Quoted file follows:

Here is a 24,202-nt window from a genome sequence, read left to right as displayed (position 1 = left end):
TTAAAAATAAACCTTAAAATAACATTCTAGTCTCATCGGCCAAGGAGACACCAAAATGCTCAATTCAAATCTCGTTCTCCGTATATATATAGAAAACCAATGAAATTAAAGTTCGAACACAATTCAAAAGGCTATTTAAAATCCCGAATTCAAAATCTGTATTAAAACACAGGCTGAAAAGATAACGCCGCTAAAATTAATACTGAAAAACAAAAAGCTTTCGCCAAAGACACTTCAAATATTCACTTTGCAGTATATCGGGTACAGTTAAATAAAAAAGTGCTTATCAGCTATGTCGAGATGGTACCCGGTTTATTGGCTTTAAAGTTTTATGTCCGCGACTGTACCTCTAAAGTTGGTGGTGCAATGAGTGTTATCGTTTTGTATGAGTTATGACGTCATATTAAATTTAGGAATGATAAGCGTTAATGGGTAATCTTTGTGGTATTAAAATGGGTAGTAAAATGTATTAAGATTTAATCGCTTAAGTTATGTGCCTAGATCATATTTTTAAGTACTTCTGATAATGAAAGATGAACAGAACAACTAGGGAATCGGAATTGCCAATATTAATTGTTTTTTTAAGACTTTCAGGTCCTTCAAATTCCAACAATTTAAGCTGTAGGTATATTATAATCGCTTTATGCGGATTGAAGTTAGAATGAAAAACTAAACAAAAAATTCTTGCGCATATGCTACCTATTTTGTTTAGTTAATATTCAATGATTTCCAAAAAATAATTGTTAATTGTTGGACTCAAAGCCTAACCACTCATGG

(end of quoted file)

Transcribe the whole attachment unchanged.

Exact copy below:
Here is a 24,202-nt window from a genome sequence, read left to right as displayed (position 1 = left end):
TTAAAAATAAACCTTAAAATAACATTCTAGTCTCATCGGCCAAGGAGACACCAAAATGCTCAATTCAAATCTCGTTCTCCGTATATATATAGAAAACCAATGAAATTAAAGTTCGAACACAATTCAAAAGGCTATTTAAAATCCCGAATTCAAAATCTGTATTAAAACACAGGCTGAAAAGATAACGCCGCTAAAATTAATACTGAAAAACAAAAAGCTTTCGCCAAAGACACTTCAAATATTCACTTTGCAGTATATCGGGTACAGTTAAATAAAAAAGTGCTTATCAGCTATGTCGAGATGGTACCCGGTTTATTGGCTTTAAAGTTTTATGTCCGCGACTGTACCTCTAAAGTTGGTGGTGCAATGAGTGTTATCGTTTTGTATGAGTTATGACGTCATATTAAATTTAGGAATGATAAGCGTTAATGGGTAATCTTTGTGGTATTAAAATGGGTAGTAAAATGTATTAAGATTTAATCGCTTAAGTTATGTGCCTAGATCATATTTTTAAGTACTTCTGATAATGAAAGATGAACAGAACAACTAGGGAATCGGAATTGCCAATATTAATTGTTTTTTTAAGACTTTCAGGTCCTTCAAATTCCAACAATTTAAGCTGTAGGTATATTATAATCGCTTTATGCGGATTGAAGTTAGAATGAAAAACTAAACAAAAAATTCTTGCGCATATGCTACCTATTTTGTTTAGTTAATATTCAATGATTTCCAAAAAATAATTGTTAATTGTTGGACTCAAAGCCTAACCACTCATGG